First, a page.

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Luca Lucentini, Laura Achene, Enrico Veschetti, Valentina Fuscoletti, Federica Nigro Di Gregorio, Rossella Colagrossi, Aldo Di Benedetto



The new Commission Directive (EU) 2015/1787 amending Annexes II and III to Council Directive 98/83/EC on the quality of water intended for human consumption is an important turning point as it significantly modifies the approach to consumer safety. It introduces as a general rule in the countries of the EU concepts and practices proposed by the water safety plans (WSP).
According to the WHO model of WSP, as transposed in Italian National Guidelines, fundamental component of the WSP is the analysis of the whole water system, from the catchment to consumer; all the potential hazards of each segment of the water system are identified; the risk level of each identified hazard is defined and the relative control procedures established according to a priority scale based on a risk classification.
Among the risk factors the emerging ones are also to be considered, such as the monitoring of chemical compounds previously not analyzed or the monitoring at significantly lower levels of known analytes.
These compounds are generally referred to as contaminants of emerging interest, and the risk posed to human health or to the environment by their presence, together with the frequency or the origin of their presence are not fully known.
WSP are applicable to all water supply systems, irrespective of their size or complexity; large and small scale urban and rural water supply chains. Implementation of the WSP approach requires both financial and technical support from senior management within a utility. It is important that the WSP team has adequate experience and expertise to understand water abstraction, treatment (operation and maintenance), distribution and monitoring so that a comprehensive risk analysis for hazardous events related to any possible hazard is performed through the entire supply system.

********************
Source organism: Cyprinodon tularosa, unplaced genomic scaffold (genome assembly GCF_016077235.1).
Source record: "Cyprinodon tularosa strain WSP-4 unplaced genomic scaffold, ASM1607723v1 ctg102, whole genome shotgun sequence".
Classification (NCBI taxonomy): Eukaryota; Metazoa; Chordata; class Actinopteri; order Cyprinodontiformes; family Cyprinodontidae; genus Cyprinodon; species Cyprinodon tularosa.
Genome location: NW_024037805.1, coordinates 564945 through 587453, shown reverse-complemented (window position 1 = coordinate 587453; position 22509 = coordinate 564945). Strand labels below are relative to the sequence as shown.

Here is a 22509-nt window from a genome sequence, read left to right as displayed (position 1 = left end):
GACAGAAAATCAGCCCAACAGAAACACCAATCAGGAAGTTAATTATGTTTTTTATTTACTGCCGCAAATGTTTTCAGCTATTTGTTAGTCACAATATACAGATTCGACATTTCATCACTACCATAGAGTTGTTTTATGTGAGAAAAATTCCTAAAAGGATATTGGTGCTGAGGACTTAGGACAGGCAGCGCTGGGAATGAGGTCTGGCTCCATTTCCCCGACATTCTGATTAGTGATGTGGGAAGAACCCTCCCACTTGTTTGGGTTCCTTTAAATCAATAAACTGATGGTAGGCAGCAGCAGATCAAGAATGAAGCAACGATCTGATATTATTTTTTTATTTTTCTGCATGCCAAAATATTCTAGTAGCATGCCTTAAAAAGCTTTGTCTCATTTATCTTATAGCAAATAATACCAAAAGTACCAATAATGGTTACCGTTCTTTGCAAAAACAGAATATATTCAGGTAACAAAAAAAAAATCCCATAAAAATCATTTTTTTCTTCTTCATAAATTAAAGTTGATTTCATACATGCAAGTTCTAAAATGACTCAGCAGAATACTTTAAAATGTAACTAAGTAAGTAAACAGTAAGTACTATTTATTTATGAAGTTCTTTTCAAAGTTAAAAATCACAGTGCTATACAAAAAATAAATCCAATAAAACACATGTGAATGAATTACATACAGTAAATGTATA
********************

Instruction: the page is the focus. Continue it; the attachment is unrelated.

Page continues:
Particular focus is made to chemicals which are no targeted within routine monitoring, such as chemicals of geogenic or anthropogenic origin (e.g. uranium, chemicals from old and current industrial and mining contamination, etc.), residues of pharmaceutical, personal hygiene and care products, perfluorinated compounds, nanomaterials.
In view of the forthcoming implementation at national level of the new European Directive the WSP model is being implemented in different Italian regions promoted by different stakeholders, including Ministry of Health, Regional Authorites and water suppliers. The figure 1 shows a map of Italy indicating regions where one or more water safety plans are implemented, under finalization, or in definite planned steps. The National Institute of Health advice (ISS) is following many projects on WSP implementation by providing advice on matters of health risk assessment and management.
Great value of European Directive 2015/1787 concerns the concept of risk assessment by expressly combining health and environmental risk assessment, as stated in Part C “The risk assessment shall take into account the results from the monitoring programmes established by the second subparagraph of Article 7, and Article 8 of Directive 2000/60/EC of the European Parliament and of the Council for bodies of water identified under Article 7 that provide more than 100 m3 a day on average, in accordance with Annex V to that Directive.”
As implementation of WSPs becomes more widespread, more information about the outcomes and impacts from them should become available, leading to broader recognition of the spectrum of changes that can result from WSPs. The WSP growing implementation is confirming the many benefits of the approach, encompassing not just health, but operational, financial and institutional components. One of the relevant aspects of the implementation of water safety plans is information, data and decision sharing among stakeholders, local and environmental authorities, water suppliers, Municipality, consumers, etc. 
The knowledge acquired by the multiple experience in the field of WSPs is definitely proving in any application case, the effectiveness of the model as the best way to consistently manage drinking water system and protect public health.
Thus WSP approach is actively promoted by the National Italian Health Authorities to be included by the Italian decree transposing Directive (EU) 2015/1787.
The growing experience on Italian WSPs is also being considered to establish key points for the national approval scheme of the WSP in Italy.


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